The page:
Open Access Article
This Open Access Article is licensed under a Creative Commons Attribution-Non Commercial 3.0 Unported Licence

Molecules in confinement in clusters, quantum solvents and matrices: general discussion

Zlatko Bacic , David Benoit , Malgorzata Biczysko , Joel Bowman , Stephen Bradforth , Timothy Burd , Gilberte Chambaud , David Clary , Claudine Crépin , Martin Dracinsky , Peter Felker , Ingo Fischer , Francesco Gianturco , Majdi Hochlaf , Karel Kouril , Irena Kratochvilova , ChunMei Liu , Anne McCoy , Jun Miyazaki , Halima Mouhib , Jeremy Richardson , Petr Slaviček , Thierry Stoecklin , Krzysztof Szalewicz , Ad van der Avoird and Anne Zehnacker-Rentien

First published on 6th December 2018

Ingo Fischer opened a general discussion of the paper by Anne Zehnacker: You also presented data on the structure of the ionic dipeptide and discuss the relative stability of the isomers in terms of the CH–π and NH–π bonds in the ion. But in the ion you also have ion–multipole interactions. Can you comment on their role for the structure and stability of the dipeptide isomers?

Anne Zehnacker-Rentien responded: Actually, the CH and NH π–bonds disappear in the ionic “folded-extended” structure. Indeed, most of the charge is borne by the extended aromatic ring. Therefore, the interaction between the charged benzene ring and the NH becomes repulsive. This is why the extended ring undergoes a rotation upon ionisation, to favour an interaction between CO and the aromatic ring. However, I agree that this interaction is probably more of a dipole/charge interaction than a CO–π interaction.

Ingo Fischer added: You point out that the NH–π bond is weaker in the c-LL isomer than in the c-LD isomer, while for the CH–π bond you observe the opposite trend. Do you have a simple picture that explains this result?

Anne Zehnacker-Rentien replied: In general, steric constraints due to the cyclic nature of the dipeptide add to chirality effects and make these effects more prominent. This is the case for example for 1-amino-2-indanol in which the (R,S) and (R,R) diastereomers show much more structural differences than linear 1,2 amino alcohols.1 In the cyclo Tyr-Tyr studied here, the cyclic nature of the peptide backbone is also responsible for the differences in interactions. Because of the different position of the extended aromatic ring in the “folded/extended” geometry of the two diastereomers (axial for L and equatorial for D), the CH–π hydrogen bond involves CaH as a donor in c-LD vs. CβH in c-LL, which is slightly weaker. The same kind of conclusion holds for the NH–π interaction. This is why these interactions are slightly stronger in c-LD.

1 A. Bouchet, J. Klyne, G. Piani, O. Dopfer and A. Zehnacker, Phys. Chem. Chem. Phys., 2015, 17, 25809–25821.

Malgorzata Biczysko said: In the analysis of the experimental spectra, you are comparing mainly with results computed at the harmonic level. Do you think that in the case of such rather complicated systems it would be helpful to also perform fully anharmonic simulations of vibrational spectra, including overtones and combination bands?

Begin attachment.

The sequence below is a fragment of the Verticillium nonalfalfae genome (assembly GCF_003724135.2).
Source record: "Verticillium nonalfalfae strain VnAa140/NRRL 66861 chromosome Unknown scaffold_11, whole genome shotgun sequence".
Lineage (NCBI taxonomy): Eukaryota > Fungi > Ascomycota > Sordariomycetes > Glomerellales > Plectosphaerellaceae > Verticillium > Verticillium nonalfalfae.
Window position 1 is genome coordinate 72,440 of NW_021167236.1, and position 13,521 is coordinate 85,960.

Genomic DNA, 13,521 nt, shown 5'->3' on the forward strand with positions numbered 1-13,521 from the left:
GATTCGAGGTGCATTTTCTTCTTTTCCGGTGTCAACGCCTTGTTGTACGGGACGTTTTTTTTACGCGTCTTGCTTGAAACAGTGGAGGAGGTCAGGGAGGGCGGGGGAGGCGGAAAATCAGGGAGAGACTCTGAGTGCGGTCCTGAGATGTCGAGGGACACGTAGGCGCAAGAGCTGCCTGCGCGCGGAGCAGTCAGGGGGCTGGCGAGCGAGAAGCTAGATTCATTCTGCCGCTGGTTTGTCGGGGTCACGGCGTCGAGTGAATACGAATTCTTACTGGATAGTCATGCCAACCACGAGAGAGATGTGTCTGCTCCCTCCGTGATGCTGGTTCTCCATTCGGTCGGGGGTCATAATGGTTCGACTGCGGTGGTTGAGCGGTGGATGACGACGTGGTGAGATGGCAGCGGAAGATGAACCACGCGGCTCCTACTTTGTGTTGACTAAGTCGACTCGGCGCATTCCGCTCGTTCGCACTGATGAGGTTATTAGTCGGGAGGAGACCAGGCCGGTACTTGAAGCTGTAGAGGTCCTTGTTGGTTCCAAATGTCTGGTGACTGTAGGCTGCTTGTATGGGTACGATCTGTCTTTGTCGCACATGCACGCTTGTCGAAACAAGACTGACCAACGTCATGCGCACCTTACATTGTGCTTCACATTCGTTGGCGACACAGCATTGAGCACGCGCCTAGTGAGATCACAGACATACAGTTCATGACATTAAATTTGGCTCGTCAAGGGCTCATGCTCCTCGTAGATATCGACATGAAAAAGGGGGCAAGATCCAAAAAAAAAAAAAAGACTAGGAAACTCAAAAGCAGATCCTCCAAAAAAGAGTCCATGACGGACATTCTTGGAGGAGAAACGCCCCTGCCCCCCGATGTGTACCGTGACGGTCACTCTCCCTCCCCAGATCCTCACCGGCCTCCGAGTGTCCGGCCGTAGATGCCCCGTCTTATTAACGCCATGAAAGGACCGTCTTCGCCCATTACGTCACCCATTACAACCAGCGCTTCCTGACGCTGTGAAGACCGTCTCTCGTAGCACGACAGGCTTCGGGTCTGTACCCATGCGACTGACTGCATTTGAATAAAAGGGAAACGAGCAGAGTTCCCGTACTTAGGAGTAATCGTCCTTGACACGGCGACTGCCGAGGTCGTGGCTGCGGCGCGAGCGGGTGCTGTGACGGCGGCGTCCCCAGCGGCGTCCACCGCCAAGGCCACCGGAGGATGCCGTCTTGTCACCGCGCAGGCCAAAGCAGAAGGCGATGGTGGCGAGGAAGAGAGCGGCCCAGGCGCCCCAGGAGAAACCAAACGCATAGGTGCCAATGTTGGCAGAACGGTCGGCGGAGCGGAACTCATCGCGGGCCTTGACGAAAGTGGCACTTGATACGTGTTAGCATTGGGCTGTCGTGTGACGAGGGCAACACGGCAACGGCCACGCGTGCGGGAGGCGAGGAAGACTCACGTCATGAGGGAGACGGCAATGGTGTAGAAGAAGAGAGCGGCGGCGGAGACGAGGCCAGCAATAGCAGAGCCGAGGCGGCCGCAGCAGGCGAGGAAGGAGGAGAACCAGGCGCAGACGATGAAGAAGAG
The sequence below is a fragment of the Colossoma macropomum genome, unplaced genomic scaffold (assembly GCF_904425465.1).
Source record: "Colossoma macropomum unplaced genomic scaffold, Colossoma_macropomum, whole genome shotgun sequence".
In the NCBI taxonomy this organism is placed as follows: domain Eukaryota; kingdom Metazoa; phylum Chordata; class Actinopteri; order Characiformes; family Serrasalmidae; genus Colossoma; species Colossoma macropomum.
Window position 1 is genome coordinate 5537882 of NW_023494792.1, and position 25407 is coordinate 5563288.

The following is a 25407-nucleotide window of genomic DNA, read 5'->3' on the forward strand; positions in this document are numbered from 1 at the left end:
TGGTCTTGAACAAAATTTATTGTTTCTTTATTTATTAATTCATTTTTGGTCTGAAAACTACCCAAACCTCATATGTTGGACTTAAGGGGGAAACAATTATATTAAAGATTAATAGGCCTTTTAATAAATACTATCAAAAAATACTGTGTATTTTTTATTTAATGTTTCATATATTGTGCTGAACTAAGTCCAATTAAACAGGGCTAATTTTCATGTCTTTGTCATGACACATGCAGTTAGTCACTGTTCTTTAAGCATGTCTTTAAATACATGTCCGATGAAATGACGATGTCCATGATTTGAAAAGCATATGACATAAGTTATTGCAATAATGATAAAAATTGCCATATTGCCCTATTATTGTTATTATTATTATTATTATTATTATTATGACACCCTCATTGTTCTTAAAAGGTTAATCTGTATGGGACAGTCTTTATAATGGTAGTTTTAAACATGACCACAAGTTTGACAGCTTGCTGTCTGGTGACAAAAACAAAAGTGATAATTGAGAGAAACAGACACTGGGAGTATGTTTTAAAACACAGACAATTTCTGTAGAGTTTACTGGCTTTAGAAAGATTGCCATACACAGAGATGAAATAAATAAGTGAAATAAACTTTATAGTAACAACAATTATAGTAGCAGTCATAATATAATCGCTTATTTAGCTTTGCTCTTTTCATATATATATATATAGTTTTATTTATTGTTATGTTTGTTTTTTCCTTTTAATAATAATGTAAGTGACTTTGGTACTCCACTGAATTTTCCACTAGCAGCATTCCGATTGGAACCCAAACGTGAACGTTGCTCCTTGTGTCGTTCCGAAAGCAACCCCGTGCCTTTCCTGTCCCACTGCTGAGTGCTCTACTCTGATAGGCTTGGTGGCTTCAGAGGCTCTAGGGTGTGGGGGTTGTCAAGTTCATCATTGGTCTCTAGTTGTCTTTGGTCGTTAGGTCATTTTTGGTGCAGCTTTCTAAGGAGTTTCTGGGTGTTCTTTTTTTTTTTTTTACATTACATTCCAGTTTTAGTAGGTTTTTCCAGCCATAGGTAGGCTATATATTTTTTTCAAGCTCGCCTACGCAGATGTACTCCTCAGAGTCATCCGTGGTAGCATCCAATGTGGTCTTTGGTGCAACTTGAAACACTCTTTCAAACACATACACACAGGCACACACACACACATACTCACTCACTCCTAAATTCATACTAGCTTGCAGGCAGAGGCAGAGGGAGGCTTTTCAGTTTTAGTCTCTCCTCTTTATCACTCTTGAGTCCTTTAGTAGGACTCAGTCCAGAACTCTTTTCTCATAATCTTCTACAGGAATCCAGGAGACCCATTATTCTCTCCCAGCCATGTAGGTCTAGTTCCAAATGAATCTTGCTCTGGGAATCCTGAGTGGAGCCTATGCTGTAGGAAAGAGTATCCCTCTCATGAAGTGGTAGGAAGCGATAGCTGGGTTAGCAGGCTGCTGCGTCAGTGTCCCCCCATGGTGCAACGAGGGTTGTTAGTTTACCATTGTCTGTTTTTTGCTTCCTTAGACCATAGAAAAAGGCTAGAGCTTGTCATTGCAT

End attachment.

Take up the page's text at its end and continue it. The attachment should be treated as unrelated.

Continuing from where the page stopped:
Anne Zehnacker-Rentien answered: We have calculated the fully anharmonic frequencies for related systems (cyclo Phe–Phe, please see ref. 1) and cyclo Tyr-Pro.2 We have used them for determining the scaling factors used for correcting the harmonic frequencies. Three zones can be distinguished; the fingerprint, the ν(CH), and the ν(NH)/ν(OH) regions for which the scaling factors are slightly different. In the systems mentioned above, fully anharmonic calculations reproduce well the amide I/II overtone or combination band that is experimentally observed near the ν(NH) stretch band. Anharmonic calculations limited to selected modes, namely NH and OH stretching modes, as well as amide I and II, give good agreement with both fully anharmonic frequencies and experiment. This is why anharmonic calculations with selected modes were used for the cyclo Tyr-Tyr system presented here.

1 A. Pérez-Mellor, I. Alata, V. Lepere and A. Zehnacker, J. Mol. Spectrosc., 2018, 349, 71–84.

2 A. Pérez Mellor, PhD thesis, Université Paris Saclay, 2017.

Irena Kratochvilova queried: I would like to ask about your molecules in a different solvent, such as water or some different solution, what does it mean from the perspective of studied molecular structures?

Anne Zehnacker-Rentien answered: The cyclo Tyr–Tyr molecule has been studied in solution (please see ref. 1 and 2). It seems that several structures coexist, but no clear conclusion could be drawn. Studies of cyclo dipeptides in solution often rest on NMR or electronic circular dichroism. They are usually limited to the natural LL dipeptides and do not include the LD stereoisomer. For the parent molecule cyclo Phe–Phe, which we have extensively studied, the structure seems to be the same for the solid phase3 in the neutral molecule isolated in a supersonic expansion,4 or in the protonated molecule isolated in an ion trap.5

1 K. D. Kopple and D. H. Marr, J. Am. Chem. Soc., 1967, 89, 6193–6200.

2 J. Fleischhauer, J. Grotzinger, B. Kramer, P. Kruger, A. Wollmer, R. W. Woody and E. Zobel, Biophys. Chem., 1994, 49, 141–152.